Association for Behavior Analysis International

The Association for Behavior Analysis International® (ABAI) is a nonprofit membership organization with the mission to contribute to the well-being of society by developing, enhancing, and supporting the growth and vitality of the science of behavior analysis through research, education, and practice.


38th Annual Convention; Seattle, WA; 2012

Event Details

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Panel #65
Generalization From the Therapy Room to Real-Life: Is There a Difference?
Saturday, May 26, 2012
3:30 PM–4:20 PM
4C-4 (Convention Center)
Area: CBM/PRA; Domain: Theory
Chair: William C. Follette (University of Nevada, Reno)
ROBERT J. KOHLENBERG (University of Washington)
GLENN M. CALLAGHAN (San Jose State University)
GARETH I. HOLMAN (University of Washington)
Abstract: One issue that occurs in all applied clinical interventions is whether targeted behavior changes that occur in a treatment setting generalize to other naturalistic settings where the behaviors must be emitted and maintained. This panel will address the issue of stimulus properites and behaviors present in Functional Analytic Psychotherapy (FAP) promote the generalization of treatment improvements to the natural social environment. FAP produces its therapeutic effects by building a strong therapeutic relationship between the client and therapist so that the therapist supplies powerful, salient social reinforcing consequences to behavior change that occurs during sessions with the objective of having clinically useful behaviors generalize to other relationships. The panelists are all FAP researchers and trainers who will discuss several fundamental aspects of this question including: what are the therapist and client characteristics and training experiences necessary to produce change that might generalize; what exactly is the crucial behavior(s) that should generalize, i.e., is the generalized behavior of importance a response repertoire or a discrimination repertoire; how similar or different can the therapy environment be from the client’s natural environment and still observe generalized improvement; how do therapist behaviors change over the course of therapy in such a way that generalization is most likely to occur; how important is it that clients have a functional understanding of variables influencing their behavior inside and outside of therapy; what is the importance, if any, of assignments for the client to do in vivo exercises in the extra-therapy setting? Finally, the panel will address whether one can identify the properties along which generalization is expected to occur, i.e., are there formal stimulus properties of the outside environment that are sufficient to recognize or are derived stimulus relation necessary to understand the generalization process? The panel has a goal of inviting extensive audience participation.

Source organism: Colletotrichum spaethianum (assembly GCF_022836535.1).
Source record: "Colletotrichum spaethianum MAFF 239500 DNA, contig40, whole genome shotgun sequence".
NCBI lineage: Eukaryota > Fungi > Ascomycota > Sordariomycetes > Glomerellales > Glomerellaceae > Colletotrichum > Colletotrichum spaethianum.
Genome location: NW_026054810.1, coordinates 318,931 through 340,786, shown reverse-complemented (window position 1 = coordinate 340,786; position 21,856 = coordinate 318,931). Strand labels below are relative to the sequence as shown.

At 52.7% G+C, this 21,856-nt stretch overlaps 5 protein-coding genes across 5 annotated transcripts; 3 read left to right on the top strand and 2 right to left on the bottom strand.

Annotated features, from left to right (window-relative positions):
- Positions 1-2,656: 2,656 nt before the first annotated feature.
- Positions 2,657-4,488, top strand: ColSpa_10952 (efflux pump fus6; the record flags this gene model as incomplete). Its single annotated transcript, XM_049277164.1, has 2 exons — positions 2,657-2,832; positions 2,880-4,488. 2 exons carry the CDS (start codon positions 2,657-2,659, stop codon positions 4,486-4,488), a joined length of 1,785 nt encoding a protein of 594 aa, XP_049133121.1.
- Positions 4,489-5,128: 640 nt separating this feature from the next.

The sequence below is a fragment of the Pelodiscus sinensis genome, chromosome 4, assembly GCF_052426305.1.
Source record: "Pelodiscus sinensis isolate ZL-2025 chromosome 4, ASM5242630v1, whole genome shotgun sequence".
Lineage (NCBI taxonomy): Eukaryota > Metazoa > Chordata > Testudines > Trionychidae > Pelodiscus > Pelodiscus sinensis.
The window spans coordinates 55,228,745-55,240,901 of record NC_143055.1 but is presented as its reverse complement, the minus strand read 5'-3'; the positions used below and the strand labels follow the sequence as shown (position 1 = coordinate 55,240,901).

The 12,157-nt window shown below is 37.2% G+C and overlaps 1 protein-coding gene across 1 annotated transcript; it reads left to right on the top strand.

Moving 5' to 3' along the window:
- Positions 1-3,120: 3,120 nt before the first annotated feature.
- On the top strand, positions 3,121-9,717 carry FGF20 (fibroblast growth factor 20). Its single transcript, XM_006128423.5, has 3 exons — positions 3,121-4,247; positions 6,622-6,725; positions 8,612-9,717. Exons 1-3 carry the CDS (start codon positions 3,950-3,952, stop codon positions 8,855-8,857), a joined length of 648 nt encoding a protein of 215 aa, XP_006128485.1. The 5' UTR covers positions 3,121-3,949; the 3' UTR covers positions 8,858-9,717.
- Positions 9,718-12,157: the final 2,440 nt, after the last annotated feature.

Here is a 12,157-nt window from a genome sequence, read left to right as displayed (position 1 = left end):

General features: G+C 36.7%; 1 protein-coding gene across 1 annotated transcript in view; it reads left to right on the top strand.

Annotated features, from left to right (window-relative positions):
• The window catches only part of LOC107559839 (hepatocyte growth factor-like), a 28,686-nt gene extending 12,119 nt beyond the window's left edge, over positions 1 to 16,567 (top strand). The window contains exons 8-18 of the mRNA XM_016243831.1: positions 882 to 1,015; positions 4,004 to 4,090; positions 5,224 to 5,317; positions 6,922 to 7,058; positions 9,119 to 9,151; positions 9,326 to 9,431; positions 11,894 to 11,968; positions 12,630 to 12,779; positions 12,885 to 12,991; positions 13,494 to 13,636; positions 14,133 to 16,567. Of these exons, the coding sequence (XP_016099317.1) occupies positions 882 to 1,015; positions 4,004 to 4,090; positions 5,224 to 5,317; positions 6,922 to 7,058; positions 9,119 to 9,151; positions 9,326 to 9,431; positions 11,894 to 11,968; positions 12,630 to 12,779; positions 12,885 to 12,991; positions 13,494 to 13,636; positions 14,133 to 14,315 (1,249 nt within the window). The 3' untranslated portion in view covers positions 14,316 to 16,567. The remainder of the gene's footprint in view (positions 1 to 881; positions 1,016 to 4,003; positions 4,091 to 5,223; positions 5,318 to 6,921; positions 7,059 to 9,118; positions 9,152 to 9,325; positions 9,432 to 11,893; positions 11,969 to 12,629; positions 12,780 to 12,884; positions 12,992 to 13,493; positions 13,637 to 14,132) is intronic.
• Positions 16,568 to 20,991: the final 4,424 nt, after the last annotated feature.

Keyword(s): FAP, generalization, psychotherapy change



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